New gas at home replaces the old. Maybe it just drifted half-way across the system, as we have been a bit slack with our industrialism recently and not really harvested any of the resources to be found in w-space. And because we've been lackadaisical, I activate the new ladar site almost as a reflex action, in order to keep the system clean and easy to scan. That just leaves our static wormhole, which takes me to today's neighbouring class 3 system.
My directional scanner is clear from the K162 in C3a, and launching probes and performing a blanket scan of the system shows a mere two anomalies and three signatures. The lack of clutter is a fairly good sign of occupation, so the two ships also picked up by my combat probes, and looking to be at a far planet, are probably at a tower. Yep, the Typhoon Fleet Issue battleship and Eos command ship may both be piloted, but they are also safely nestled inside a tower's force field.
The pair of unidentified signatures are out of d-scan range of the tower, letting me resolve some rocks and the system's static exit to low-sec covertly, but I don't suppose that will help me beyond giving me a system in empire space to look for opportunity. But warping away from the tower, to exit to low-sec, has me pause before the wormhole as I now see core scanning probes on d-scan. That's interesting. It's possible the scout has come from low-sec, when I wasn't watching, or that there's a new wormhole just connected to the system.
I didn't perform a final blanket scan of C3a before recalling my probes, which I sometimes do in a big enough system, or one with plenty of signatures, as a check to see I've missed nothing. But even my limited counting skills could keep track of three signatures. Even so, it's worth taking another look, in case I can find a connection to some obviously active pilots. I launch probes, blanket the system, and get a blank result. Nope, no new wormholes.
The scout is either local or from low-sec. His obvious directions are back to low-sec, or through the K162 to our home system. And as he's scanning I'm inclined to believe he'll want to take a look through the only other wormhole in the system, so warp back to our K162 and loiter with intent. And I loiter, and loiter, and give a newly arrived Aii a sitrep, and loiter some more. There are only three signatures, the scout almost certainly came through one of them, so what's taking him so long?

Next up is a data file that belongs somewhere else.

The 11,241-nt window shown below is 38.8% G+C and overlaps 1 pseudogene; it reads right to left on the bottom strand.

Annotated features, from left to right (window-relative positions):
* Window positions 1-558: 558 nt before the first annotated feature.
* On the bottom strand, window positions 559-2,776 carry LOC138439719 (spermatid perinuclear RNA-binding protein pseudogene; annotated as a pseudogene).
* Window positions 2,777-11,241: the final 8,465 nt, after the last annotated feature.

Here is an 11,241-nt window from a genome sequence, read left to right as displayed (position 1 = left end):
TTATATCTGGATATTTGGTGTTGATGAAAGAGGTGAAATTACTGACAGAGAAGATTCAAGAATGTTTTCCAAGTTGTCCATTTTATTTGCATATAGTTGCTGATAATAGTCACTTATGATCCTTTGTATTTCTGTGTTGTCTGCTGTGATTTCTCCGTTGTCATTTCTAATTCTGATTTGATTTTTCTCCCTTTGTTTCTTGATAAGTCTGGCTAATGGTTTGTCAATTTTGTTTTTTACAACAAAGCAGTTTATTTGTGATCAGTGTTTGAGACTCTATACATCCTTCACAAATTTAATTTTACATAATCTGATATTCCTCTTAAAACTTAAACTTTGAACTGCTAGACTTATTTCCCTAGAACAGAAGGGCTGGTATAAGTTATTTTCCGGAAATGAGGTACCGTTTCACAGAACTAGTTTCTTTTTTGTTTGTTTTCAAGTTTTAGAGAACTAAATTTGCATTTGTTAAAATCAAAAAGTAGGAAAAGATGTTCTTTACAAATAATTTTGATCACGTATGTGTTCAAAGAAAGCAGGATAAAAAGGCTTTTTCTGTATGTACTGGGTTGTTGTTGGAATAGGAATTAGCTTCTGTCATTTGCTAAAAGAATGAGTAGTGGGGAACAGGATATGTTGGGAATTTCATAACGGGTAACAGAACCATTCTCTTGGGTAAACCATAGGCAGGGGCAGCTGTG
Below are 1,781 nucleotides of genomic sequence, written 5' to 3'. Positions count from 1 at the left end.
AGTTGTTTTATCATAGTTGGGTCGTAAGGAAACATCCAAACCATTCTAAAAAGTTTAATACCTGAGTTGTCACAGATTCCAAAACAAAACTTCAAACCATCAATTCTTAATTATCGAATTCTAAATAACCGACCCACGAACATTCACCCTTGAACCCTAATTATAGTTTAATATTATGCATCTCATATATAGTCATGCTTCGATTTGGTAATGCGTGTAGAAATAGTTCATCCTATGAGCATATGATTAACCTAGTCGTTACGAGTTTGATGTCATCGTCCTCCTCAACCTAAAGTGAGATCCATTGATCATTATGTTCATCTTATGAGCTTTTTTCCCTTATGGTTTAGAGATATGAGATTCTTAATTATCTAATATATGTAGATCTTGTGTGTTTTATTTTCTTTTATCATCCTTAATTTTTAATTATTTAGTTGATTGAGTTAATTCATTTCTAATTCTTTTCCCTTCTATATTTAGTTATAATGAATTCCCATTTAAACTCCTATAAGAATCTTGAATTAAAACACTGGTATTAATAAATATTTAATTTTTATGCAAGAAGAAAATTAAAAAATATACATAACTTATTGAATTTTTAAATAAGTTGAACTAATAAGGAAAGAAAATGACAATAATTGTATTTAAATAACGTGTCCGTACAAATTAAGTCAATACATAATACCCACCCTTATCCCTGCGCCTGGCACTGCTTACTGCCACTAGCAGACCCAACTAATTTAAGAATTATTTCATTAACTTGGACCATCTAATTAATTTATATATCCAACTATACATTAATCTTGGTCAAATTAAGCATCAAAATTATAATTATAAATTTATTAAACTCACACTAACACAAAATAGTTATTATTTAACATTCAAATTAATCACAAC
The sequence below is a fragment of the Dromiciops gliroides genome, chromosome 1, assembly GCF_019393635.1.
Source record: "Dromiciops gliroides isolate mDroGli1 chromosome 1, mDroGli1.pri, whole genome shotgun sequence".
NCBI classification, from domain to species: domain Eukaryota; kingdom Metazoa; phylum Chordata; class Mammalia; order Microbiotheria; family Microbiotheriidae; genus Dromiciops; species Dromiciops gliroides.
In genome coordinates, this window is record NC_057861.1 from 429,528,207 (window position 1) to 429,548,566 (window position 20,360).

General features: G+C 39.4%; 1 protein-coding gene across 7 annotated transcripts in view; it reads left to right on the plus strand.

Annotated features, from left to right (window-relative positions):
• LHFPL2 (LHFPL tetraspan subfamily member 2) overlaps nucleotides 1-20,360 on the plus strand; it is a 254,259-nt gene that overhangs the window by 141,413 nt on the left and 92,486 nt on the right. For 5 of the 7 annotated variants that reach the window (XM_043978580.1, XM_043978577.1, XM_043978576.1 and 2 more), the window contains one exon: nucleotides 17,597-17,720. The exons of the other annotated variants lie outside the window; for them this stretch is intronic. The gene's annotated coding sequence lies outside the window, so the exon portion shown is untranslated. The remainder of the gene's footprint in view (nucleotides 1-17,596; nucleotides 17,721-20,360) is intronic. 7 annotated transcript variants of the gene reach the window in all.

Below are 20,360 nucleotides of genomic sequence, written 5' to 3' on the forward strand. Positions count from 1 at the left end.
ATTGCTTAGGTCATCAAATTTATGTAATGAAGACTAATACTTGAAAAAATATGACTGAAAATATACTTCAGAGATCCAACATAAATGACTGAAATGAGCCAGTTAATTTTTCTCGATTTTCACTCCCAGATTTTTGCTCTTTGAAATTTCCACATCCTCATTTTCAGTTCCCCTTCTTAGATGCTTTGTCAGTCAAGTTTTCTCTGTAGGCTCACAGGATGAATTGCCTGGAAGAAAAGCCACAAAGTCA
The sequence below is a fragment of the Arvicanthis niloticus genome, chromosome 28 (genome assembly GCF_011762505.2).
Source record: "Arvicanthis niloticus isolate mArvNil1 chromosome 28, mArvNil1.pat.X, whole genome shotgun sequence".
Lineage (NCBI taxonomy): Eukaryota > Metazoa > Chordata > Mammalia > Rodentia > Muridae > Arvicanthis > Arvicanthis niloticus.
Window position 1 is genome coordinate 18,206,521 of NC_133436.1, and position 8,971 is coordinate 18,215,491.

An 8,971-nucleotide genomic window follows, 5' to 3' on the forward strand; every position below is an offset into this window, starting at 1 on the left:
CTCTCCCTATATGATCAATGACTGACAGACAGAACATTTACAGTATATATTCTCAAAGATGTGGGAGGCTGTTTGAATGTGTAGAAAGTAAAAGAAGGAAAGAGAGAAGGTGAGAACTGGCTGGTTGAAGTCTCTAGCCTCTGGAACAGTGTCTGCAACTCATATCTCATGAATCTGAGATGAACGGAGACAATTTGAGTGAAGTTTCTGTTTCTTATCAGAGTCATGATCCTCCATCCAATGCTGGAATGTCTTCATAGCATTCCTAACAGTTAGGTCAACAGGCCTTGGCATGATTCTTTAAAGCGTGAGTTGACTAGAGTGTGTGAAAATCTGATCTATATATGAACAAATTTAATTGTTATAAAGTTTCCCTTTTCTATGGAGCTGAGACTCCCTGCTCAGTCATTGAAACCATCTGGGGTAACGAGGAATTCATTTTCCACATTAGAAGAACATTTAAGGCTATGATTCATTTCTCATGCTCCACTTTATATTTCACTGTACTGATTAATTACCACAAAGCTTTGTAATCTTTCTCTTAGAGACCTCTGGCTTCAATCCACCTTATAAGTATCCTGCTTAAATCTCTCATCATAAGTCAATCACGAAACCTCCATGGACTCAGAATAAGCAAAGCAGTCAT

Finally the probes disappear. I wait to see if anyone will come my way, but after a couple of minutes have to concede that I've simply wasted my time. I warp across to the local tower to see if a scout has parked inside the force field, but it's still just the two ships. The low-sec tourist just wanted a look around, I suppose. Maybe I'll see what his low-sec system has to offer. I leave w-space to appear in The Citadel, and specifically in the den of piracy that is Tama.
I don't think I'll scan, or do anything in Tama. One active scout has probably already alerted residents of any other w-space systems that connect here, which will make my visit pointless. And watching the two ships in C3a proves less interesting when they both go off-line. So, with Aii, we collapse our static connection to look for a better constellation. A couple of paired round trips with massive ships kills the wormhole, and we're back in scanning ships to start again.
The new class 3 neighbour has only one planet in d-scan range from the K162. Others are pretty close, but not close enough. My notes from eighteen months ago suggest two towers are in the system, and there are, but only one is in the same place as before. I find the persisting tower, Aii locates a new one in the inner system, but both are shipless. It looks a bit dull again, but we won't know for sure until we scan.
Scanning confirms dullness. The only wormhole resolved from the three anomalies and eight signatures is the standard static exit to low-sec, which this time takes me to a system in the Kor-Azor region. Six hops to Amarr would be convenient if I could ever remember what I wanted to buy, and a single additional signature turns out to be a magnetometric site. It's another quiet night, but one that's partly my fault. After all, if I wanted something to do, we did connect to Tama.